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Both stories also explain how surfers may achieve meditative-like states, with some scientists believing it’s the environment itself, rather than the act of riding a wave, that creates these positive effects on the brain. “… it’s believed that when people are submerged in water their bodies alter the balance of epinephrine and dopamine to the levels achieved during meditation,” writes Skenazy. I’m currently diving through Blue Mind, a 2014 book by marine biologist Wallace J. Nichols, for more science on how being in water, “can improve performance, increase calm, diminish anxiety and increase professional success”. But part of me thinks I should stop reading. Don’t I already know surfing brings me joy and enhances life in myriad ways? My 2016 tube quest has provided ample anecdotal evidence to back up the research of these much smarter people.

Somewhere in South Australia, Photo by Jake Dean

Somewhere in South Australia, Photo by Jake Dean

However you label it (flow, meditation, etc.) it’s clear to me that riding a wave can make time stand still and your mind go blank to the world. Without fail this year – whether after a fight with the missus or finding a wad of bills in the letterbox – I could always rely on waves to take me to another place where my troubles ceased to exist. After some surfs, I came in having totally forgotten what I’d been stressing about. Literary icon and surfer Tim Winton described this process perfectly during a recent ABC podcast, “The sea was like a poultice. I’d go to the sea and it’d suck the poison out of me.”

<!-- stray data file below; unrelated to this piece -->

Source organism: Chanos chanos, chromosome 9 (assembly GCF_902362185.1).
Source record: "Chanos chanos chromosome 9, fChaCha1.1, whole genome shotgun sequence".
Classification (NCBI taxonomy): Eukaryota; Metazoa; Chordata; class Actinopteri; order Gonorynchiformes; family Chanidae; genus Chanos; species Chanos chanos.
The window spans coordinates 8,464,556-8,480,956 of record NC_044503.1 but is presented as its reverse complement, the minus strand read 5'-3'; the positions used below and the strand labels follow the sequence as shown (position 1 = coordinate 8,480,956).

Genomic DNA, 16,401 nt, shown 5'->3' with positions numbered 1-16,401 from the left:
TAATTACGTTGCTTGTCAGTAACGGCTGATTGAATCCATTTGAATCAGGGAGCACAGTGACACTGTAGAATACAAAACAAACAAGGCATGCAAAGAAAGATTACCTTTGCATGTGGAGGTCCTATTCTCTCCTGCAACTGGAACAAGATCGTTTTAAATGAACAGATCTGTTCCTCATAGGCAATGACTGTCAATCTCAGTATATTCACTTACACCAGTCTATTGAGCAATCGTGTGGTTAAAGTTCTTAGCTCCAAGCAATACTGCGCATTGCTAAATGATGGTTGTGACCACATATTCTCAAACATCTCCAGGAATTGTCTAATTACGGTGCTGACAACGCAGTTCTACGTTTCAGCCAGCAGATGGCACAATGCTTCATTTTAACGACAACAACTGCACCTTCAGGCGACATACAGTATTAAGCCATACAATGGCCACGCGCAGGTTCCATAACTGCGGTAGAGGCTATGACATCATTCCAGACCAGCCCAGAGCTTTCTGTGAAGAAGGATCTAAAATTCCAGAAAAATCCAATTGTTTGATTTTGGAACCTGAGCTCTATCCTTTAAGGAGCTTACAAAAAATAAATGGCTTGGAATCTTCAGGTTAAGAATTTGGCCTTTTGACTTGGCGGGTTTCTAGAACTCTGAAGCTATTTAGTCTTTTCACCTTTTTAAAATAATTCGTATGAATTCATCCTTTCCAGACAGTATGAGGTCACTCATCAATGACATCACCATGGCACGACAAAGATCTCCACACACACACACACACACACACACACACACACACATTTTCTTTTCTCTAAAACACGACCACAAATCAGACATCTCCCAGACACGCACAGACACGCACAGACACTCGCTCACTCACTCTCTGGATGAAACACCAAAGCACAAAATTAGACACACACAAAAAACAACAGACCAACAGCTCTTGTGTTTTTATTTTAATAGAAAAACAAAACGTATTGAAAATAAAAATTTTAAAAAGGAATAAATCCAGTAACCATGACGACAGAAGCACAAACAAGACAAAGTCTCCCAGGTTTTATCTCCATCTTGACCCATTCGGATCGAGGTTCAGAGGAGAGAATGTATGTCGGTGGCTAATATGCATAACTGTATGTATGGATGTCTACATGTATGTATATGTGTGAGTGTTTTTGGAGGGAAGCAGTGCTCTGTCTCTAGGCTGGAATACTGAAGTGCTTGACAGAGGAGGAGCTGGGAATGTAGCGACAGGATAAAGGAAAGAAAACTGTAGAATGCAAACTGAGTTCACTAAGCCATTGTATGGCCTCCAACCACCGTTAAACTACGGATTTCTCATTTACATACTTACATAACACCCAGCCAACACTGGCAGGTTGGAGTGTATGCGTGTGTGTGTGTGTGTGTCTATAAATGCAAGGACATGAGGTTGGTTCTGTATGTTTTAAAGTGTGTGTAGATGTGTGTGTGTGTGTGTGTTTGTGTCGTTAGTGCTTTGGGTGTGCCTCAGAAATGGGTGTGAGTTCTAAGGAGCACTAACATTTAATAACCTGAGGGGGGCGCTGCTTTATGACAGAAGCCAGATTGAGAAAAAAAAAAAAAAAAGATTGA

This transformative power became apparent during crises-filled weeks at work. I found the best thing to have in the memory bank to achieve inter-office zen was a solid handful of pits from the weekend before. Conversely, the most stressed I felt all year was when an ear infection kept me land-bound for seven weeks (I see the irony of my theory barrels keep the doctor away). Frustration bubbled just under the surface. I was much quicker to start arguments or swear profusely when someone cut me off in traffic. I was more frantic at work when shit hit the fan.

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My fitness also suffered during this torrid surf hiatus. And herein lies another huge reason surf enriches your life – you can keep your rig intact without feeling like you’re doing real exercise. For someone who likes to stay in OK shape, I basically detest running/crossfit/weights. So the more surfs I piled on (one of the best full-body workouts around), the less I had to resort to these other dreary avenues. My general happiness soared when I was getting pitted often, and I think this was partly due to the knowledge I wouldn’t have to pound the pavement for a while. You don’t have to look for studies on how physical exercise benefits your mental health, and I dare you to find a better feeling than munching a post-surf pastie, where your lungs are filled with fresh air and your muscles ache. My quest coincided with two life changes. The first was cutting back on booze. Having entered my third decade on Earth, I’ve started valuing my weekend hours too much to be curled up in the foetal position regularly. Less booze in 2016 resulted in less wasted hours on the couch and more pits, which – if you’re noticing a theme here – equalled a happier human. Clearly, committing to the early in the hopes of getting tubes is a bonzer way of keeping out of trouble, physically and mentally.